The latest BBC production of Oliver Twist

I watched the first part of the two-part series last night. Even though Victorian literature is one of my special interests, this adaptation of Dickens’ novel is a struggle for a couple of reasons.

First of all, the atmosphere of the series is monochromatic. Grey, dark grey and darker grey with no respite to build up the tension. The entire thing is funereal. In good drama, as Alfred Hitchcock always maintained, there should be lighter moments so that the suspense becomes even more powerful by contrast. This production lacks moments of levity. Dickens himself was a master of changing moods and I must admit I got tired of the unremitting misery of the whole thing. That was the first reason I didn’t enjoy yesterday’s viewing

The second reason clinched it for me. The biggest problem with this production is that it is difficult to understand the dialogue, especially that of The Artful Dodger, Fagin and Sikes. I can’t imagine that anyone in the U.S or in India will be able to comprehend the dialogue. Pardon my immodesty, but I’m usually quite good at accents and I had trouble understanding 50% of what the characters were saying. There was no problem with understanding Edward Fox as Mr Brownlow or the other people in his household, so it’s probably a dialect thing. I’m just not used to cockney slang, I guess. On the other hand, I don’t have any problems with “Only Fools and Horses” and they don’t speak Oxford English.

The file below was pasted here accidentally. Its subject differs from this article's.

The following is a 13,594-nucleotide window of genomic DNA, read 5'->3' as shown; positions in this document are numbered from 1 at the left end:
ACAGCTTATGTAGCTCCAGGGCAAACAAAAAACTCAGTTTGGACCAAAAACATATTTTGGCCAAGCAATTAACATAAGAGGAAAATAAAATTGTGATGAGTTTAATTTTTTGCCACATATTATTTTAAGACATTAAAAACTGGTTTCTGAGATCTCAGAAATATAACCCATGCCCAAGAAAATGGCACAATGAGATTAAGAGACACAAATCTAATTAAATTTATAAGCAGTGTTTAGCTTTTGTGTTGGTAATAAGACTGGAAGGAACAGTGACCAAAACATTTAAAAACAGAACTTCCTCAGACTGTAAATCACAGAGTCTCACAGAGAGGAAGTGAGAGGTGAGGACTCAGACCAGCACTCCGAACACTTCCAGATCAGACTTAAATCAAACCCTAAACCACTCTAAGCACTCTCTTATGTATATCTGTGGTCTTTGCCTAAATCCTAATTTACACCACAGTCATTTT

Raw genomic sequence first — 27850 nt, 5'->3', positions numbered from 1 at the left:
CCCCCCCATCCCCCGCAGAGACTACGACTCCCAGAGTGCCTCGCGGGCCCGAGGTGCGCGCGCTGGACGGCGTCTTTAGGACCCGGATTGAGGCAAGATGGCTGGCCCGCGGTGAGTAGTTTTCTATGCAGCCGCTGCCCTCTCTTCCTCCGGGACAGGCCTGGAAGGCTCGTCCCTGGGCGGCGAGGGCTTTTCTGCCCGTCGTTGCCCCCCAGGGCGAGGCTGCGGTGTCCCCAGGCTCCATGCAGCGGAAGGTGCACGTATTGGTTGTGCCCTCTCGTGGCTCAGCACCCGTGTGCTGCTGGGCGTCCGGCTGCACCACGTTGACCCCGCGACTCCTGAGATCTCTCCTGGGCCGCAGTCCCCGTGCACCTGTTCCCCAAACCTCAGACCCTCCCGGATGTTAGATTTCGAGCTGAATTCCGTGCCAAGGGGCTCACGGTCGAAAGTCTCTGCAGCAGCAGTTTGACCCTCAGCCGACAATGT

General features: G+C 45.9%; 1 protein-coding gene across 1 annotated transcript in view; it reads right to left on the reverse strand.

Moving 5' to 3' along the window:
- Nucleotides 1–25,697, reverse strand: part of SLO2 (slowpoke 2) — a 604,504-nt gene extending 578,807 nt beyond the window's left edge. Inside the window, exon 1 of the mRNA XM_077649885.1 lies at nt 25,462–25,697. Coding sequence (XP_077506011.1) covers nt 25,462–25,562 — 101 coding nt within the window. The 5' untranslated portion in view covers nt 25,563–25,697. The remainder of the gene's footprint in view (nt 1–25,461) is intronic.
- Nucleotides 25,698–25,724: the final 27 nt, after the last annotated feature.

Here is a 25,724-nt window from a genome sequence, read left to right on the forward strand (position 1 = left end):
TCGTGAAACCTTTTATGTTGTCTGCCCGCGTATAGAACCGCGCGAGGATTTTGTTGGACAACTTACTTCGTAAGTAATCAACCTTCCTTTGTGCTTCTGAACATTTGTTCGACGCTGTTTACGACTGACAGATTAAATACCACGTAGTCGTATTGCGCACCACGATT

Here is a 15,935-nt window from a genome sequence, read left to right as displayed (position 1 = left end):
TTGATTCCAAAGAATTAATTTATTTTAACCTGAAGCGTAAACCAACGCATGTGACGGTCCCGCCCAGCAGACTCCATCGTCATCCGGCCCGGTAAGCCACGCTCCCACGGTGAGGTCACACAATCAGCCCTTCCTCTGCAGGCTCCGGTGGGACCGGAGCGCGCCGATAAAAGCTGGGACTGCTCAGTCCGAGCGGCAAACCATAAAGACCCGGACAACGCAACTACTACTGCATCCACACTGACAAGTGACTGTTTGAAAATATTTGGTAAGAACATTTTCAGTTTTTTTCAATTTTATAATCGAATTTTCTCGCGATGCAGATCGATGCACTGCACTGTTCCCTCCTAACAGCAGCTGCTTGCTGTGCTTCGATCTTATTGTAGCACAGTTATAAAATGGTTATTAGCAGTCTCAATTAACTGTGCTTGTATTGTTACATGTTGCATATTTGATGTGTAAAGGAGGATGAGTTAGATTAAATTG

Quite frankly, if it weren’t for the fact that I already know the plot of “Oliver Twist” it would have been hard to work out was was going on just by listening to the dialogue.

I wonder, sometimes, why we have to have so many remakes of classics. The other day I watched the latest version of Jane Austen’s “Persuasion” which was made a couple of years ago. This version was terrible compared with the Ciaran Hinds one of the Nineties. As for the Keira Knightley version of “Pride and Prejudice” of 2005, what a disappointment compared with the 1995 mini-series starring Colin Firth and Jennifer Ehle!

It’s as if every decade or so some producer decides to rehash a version of a beloved classic and he or she gets approval because Austen, Dickens and the Bronte sisters are a popular choice. The problem is that these producers try to put a modern twist on the classic and that really spoils it. A classic is a classic is a classic and should not be messed up by post-modernism or any other fad.

I realise that I’m being harsh about this production’s gloom and doom. After all, “Oliver Twist” is about an orphan and poverty and misery, but perhaps the melancholy violin is weeping a bit too loudly in the background. It’s overdone. What is it they say about less is more?

p.s Am thinking of making a new version of “Great Expectations” starring Tiger Woods as Pip and Amy Winehouse as Estella.

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